Sokoloff: One of the first things we did is we ordered from different vegan cookie companies or companies that sold them. We just wanted to see who are the biggest brands out there. I’m not vegan so I thought they tasted terrible. When Mindly started to develop her recipes, there was a lot of trial and error. Some ingredients just don’t translate that well from the non-vegan to the vegan version. But even from the first time she baked a cookie, it was so much better than what we had bought. That’s when I was like, “Okay, this idea is really viable.” I was on board.
So what makes your cookies so much better than all of those other ones you tried?
Greenberg: I think it’s the quality of ingredients. We use organic ingredients in all the recipes. And I just really worked really hard to make our cookies taste like regular cookies. During all the recipe testing, I kept saying, “It ain’t right yet!”
Sokoloff: She said that for months! I was saying, “It tastes good!” But she’s really a perfectionist. Sometimes it was the texture, sometimes the taste, sometimes our concern was about is being too crumbly, and wondering if it will survive shipping. Mindy was just relentless in finding the right thing to keep her satisfied as a baker. It’s also not easy finding vegan ingredients sometimes. People often don’t understand that sugar can be vegan and non-vegan; there can be bone char in refined sugar. It took us six months to find wholesale purveyors for some of this stuff.
Greenberg: I couldn’t even use jarred organic peanut butter because it had too much oil. So we grind our own peanuts.
Sokoloff: I don’t think that other companies go to that extent. The whole process took a little less than a year.
Bessie & Izzy’s is direct-to-consumer only, right? How did you decide on that business model?
Sokoloff: Yes, we’re online only, direct to consumer. That is our concept. The profit margins just aren’t there with the wholesale as with direct to consumer. Mindy does the baking and I do the packing. All of our cookies are individually wrapped and labeled. Everything is hand-done, nothing is automated.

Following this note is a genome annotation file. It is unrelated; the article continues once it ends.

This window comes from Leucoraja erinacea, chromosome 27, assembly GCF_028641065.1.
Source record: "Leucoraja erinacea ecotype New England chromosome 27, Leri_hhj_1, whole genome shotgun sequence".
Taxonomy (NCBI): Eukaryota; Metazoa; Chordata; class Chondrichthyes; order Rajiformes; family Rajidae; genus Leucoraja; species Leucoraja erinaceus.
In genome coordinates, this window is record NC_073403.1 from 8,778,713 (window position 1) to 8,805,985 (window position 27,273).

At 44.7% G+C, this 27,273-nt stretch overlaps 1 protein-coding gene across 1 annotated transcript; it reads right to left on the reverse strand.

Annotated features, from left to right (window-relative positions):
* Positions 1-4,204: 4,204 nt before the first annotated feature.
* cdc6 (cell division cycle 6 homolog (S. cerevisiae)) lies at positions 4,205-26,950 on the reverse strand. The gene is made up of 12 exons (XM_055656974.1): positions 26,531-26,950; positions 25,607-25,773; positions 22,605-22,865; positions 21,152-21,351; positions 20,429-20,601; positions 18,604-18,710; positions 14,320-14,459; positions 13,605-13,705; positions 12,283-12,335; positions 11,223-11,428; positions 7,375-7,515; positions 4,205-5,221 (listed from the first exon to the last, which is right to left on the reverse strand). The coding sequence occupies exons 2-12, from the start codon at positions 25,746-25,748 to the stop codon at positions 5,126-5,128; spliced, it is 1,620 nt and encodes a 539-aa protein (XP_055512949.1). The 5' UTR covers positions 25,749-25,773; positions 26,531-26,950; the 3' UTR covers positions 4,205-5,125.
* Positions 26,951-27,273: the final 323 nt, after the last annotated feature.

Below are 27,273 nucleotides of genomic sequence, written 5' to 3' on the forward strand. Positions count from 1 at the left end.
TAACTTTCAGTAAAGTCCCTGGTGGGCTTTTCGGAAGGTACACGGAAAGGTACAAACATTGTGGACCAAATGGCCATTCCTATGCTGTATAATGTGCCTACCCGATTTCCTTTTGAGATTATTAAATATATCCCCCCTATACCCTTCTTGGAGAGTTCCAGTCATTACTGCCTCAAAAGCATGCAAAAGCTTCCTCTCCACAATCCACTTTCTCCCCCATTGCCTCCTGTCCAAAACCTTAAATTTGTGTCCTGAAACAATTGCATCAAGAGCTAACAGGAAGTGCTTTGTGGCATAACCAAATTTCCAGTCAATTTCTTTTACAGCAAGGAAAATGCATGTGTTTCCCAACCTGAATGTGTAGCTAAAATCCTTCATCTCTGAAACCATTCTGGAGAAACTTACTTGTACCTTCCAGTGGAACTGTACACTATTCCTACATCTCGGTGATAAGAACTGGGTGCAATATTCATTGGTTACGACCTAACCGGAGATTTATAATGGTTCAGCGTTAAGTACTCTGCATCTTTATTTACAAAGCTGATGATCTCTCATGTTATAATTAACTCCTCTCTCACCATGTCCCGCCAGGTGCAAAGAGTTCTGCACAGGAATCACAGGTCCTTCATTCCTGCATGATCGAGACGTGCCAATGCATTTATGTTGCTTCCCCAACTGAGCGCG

What do your families think of the vegan bakery?
Sokoloff: My family loves it, they just say, “Will you bring home the chocolate chip one?” And they help us promote the business through social media, which is an alien platform to Mindy and I since we’re both 65.
Greenberg: My brother’s letting us use the family bakery which is in Oreland, which is a huge help. We bake when they don’t. We have our own equipment to keep it vegan, and keep all of our own ingredients separate from the rest of the bakery.
The fact that your cookies are vegan is prominent in your branding. Was there a marketing discussion around that decision?
Sokoloff: There actually was a lot of discussion. We hired a creative team for marketing and branding, and whether to include the vegan part was a big part of the discussion. Mindy thought the vegan market was an underserved market. So a lot of our messaging is like, “You can’t believe they’re vegan.” We felt it was most important to get the attention of the vegan community, they’re so passionate about what they believe. So we decided to focus on vegan, so that we can really stand out from every cookie company on the planet.
For more info about Bessie & Izzy’s Vegan Bakery, and to shop their cookie flavors and packs, visit its website. Apparently, new cookie flavors like apricot walnut and a pumpkin snickerdoodle whoopie pie, as well as other baked goods, are in the works! Bessie & Izzy’s offers shipping all across the US and into Canada.
- Photos: Bessie & Izzy's Vegan Bakery